The Best Supporting Actress category loves newcomers. Since 2000, when all five women in this category scored their first-ever nomination, more than half of the nominees have been first-timers; only once, in 2013, did the Academy select five veterans. This year, eight-time nominee (and 1998 winner) Judi Dench is joined by four actresses enjoying their first taste of Oscar attention. Three of them (Jessie Buckley, Kirsten Dunst and Aunjanue Ellis) play mothers, another Oscar favorite. Ariana DeBose holds a rarer distinction: She is nominated for playing a role originated on screen 60 years ago by Rita Moreno, who became the first Latina actor to win an Oscar in the 1961 West Side Story.
Jessie Buckley, The Lost Daughter
Even though Buckley plays the younger version of Olivia Colman’s character, the actresses never discussed their approaches. Each felt she had her own job to do representing a person at a different stage of her life. Buckley (whom you might recognize from Chernobyl and Fargo) anchors the flashback scenes, in which we see her raising young girls and longing for more intellectual and emotional stimulation. The movie raises bold questions—about “good mothers,” a woman’s desire and sense of self—that Buckley’s performance compels the audience to face.
Ariana DeBose, West Side Story
The prospect of dancing in the shadow of Chita Rivera and Rita Moreno would make most actors’ knees quake. But whatever pressure DeBose felt taking on the role of Anita in West Side Story, she overcame. Moreno herself has applauded DeBose’s interpretation of the beloved character they share. Leading a chorus line of women through the streets of New York in the show-stopping number “America,” the Tony-nominated Afro-Latina actress proves herself to be, as Alonso Duralde put it in his review for TheWrap, “the film’s MVP.”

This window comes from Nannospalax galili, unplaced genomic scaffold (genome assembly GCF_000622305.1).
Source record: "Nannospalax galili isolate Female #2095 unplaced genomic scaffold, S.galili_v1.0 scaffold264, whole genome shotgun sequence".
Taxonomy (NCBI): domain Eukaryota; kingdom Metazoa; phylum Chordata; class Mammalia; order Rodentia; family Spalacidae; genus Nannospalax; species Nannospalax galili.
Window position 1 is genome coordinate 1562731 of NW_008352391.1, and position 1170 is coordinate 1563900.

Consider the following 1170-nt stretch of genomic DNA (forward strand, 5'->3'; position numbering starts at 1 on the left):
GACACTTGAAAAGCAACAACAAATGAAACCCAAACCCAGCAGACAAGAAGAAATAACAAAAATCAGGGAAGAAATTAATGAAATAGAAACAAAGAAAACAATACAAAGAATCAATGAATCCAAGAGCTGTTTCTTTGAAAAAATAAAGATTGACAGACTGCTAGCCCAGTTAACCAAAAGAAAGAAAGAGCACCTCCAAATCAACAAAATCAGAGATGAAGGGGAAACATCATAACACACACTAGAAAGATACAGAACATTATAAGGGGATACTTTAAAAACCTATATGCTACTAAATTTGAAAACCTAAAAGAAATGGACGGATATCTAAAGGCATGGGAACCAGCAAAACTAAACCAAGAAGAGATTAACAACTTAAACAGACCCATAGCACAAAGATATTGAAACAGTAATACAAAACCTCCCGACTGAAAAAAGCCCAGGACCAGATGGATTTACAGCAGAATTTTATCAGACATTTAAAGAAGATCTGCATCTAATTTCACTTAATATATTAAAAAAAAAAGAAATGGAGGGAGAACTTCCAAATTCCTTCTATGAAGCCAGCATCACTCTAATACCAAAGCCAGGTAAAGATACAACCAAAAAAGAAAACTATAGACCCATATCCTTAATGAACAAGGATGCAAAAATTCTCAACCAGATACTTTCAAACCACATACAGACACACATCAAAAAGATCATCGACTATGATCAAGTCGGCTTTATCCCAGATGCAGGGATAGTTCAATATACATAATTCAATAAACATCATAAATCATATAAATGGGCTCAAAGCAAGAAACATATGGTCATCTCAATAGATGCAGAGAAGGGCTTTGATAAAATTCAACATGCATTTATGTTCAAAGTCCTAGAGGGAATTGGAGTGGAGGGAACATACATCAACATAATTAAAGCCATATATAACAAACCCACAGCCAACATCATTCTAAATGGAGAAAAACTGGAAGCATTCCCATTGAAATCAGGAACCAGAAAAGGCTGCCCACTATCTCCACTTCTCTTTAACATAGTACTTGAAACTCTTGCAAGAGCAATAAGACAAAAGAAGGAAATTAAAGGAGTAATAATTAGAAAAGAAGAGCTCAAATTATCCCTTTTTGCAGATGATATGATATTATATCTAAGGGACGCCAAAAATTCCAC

JUDI DENCH, Belfast
Belfast might be Dench’s 12th collaboration with writer and director Kenneth Branagh, but that didn’t make the job easy. Playing Branagh’s warm, witty grandmother in a story based on his childhood in Northern Ireland, Dench was keenly aware of how high the bar was set. “It’s good, always, to know somebody so well that you have a kind of shorthand with them, which I have with Ken because we’ve worked together for such a long time,” Dench said. “But this was a very personal story to him and we all, I think, felt a tremendous responsibility to get it right.”
Kirsten Dunst, The Power of the Dog
If you’re going to return to movies after a few years of working in prestige television, it’s hard to top a Jane Campion film co-starring your real-life partner (Jesse Plemmons) as your means of re-entry. And in The Power of the Dog, Dunst is devastating as Rose, a woman so terrorized by her brother-in-law (Benedict Cumberbatch) that she slides into alcoholism. “I like to put myself in a character as deeply as I can,” Dunst said. “And just playing Rose—I mean, she’s in such an insecure place in her life and that feeling can really rub off on you. So to have my best friend there was very comforting.”
Aunjanue Ellis, King Richard
Unlike Serena and Venus Williams’ father, their mother, Oracene, shunned the spotlight, which led to an unfortunate undervaluing of her importance to her daughters’ success. “I felt it was my mission, when I went to work every day, that I had to speak for Ms. Oracene,” Ellis said. That presented a towering responsibility. “I felt that so many women would see themselves in Ms. Oracene,” Ellis said. “(She is) like so many other mothers and maternal figures in all of our lives who get no credit and yet deserve all the credit in the world.”
Once thought to be a race between Kirsten Dunst for Power of the Dog and Caitriona Balfe for Belfast, this race took an unexpected turn when Balfe wasn’t nominated. And it began to shift dramatically at the SAG Awards, when Ariana DeBose won the first of what became a string of wins that has also included BAFTA and the Critics Choice Awards. She’s now the clear front runner, even though Dunst can’t be ignored and Jessie Buckley and Judi Dench are wild cards. (Hey, if Dame Judi can win for her eight-minute performance in Shakespeare in Love, why not for her final look in Belfast?)